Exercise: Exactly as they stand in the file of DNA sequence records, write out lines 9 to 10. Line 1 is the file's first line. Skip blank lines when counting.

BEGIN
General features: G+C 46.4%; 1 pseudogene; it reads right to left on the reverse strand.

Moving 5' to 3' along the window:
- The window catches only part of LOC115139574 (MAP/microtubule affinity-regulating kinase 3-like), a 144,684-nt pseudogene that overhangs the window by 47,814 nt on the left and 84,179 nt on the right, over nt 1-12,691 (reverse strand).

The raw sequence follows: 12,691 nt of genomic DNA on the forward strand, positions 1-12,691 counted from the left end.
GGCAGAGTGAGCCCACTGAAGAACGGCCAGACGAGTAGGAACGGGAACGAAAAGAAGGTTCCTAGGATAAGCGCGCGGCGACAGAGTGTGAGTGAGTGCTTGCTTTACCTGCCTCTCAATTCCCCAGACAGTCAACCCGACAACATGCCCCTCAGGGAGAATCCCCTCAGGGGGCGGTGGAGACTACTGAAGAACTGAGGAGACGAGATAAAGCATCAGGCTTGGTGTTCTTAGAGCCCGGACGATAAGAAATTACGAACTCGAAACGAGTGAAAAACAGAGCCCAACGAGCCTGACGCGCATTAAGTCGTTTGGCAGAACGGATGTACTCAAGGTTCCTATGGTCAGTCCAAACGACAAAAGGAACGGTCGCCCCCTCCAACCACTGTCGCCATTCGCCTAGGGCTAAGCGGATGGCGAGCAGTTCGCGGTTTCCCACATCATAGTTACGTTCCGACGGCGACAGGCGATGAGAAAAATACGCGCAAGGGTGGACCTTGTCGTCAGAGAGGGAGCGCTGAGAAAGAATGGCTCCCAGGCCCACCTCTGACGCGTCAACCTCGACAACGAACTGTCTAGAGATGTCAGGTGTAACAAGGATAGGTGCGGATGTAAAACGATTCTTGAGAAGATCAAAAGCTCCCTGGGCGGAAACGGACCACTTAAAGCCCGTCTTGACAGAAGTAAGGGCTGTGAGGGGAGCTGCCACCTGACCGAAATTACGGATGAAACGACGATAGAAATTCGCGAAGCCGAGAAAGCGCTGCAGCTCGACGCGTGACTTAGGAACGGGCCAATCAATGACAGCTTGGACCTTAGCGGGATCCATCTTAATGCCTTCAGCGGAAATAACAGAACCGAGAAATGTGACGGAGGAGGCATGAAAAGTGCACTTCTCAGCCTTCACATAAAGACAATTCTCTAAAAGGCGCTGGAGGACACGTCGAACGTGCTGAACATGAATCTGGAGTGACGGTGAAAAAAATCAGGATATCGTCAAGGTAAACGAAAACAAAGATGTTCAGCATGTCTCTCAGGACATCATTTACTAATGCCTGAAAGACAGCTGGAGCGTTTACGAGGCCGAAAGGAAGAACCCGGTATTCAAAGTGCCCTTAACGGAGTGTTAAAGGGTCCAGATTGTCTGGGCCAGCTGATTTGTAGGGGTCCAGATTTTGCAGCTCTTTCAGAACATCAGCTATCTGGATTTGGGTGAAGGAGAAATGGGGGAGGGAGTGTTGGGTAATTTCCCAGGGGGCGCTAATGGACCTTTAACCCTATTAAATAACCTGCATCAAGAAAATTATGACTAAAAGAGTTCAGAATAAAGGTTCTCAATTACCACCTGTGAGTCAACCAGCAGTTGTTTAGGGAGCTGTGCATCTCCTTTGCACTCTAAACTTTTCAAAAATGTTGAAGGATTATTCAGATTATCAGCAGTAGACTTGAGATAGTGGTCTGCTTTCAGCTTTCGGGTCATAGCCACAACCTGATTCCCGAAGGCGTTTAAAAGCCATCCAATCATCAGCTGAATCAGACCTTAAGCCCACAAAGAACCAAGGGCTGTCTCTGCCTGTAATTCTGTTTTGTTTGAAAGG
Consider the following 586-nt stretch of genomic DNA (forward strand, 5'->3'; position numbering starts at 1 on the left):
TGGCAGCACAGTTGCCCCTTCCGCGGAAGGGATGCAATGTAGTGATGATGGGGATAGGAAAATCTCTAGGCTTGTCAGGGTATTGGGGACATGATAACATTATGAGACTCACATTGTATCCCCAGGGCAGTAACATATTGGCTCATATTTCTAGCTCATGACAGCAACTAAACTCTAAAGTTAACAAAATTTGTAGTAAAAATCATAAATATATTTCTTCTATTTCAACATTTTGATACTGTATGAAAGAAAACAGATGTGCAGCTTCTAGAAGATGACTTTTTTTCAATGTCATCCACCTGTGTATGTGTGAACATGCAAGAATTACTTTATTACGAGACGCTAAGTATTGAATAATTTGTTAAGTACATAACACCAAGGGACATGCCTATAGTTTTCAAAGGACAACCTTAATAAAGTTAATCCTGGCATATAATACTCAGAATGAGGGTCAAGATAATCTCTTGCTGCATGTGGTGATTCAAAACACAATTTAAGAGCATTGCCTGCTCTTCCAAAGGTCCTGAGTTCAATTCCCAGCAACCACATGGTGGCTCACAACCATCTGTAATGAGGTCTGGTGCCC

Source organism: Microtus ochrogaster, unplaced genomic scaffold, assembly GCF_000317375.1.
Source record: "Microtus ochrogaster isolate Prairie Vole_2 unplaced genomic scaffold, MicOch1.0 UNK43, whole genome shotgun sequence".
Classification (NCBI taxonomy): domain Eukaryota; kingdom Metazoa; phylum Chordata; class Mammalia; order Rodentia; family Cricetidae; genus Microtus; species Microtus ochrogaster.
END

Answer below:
Source record: "Microtus ochrogaster isolate Prairie Vole_2 unplaced genomic scaffold, MicOch1.0 UNK43, whole genome shotgun sequence".
Classification (NCBI taxonomy): domain Eukaryota; kingdom Metazoa; phylum Chordata; class Mammalia; order Rodentia; family Cricetidae; genus Microtus; species Microtus ochrogaster.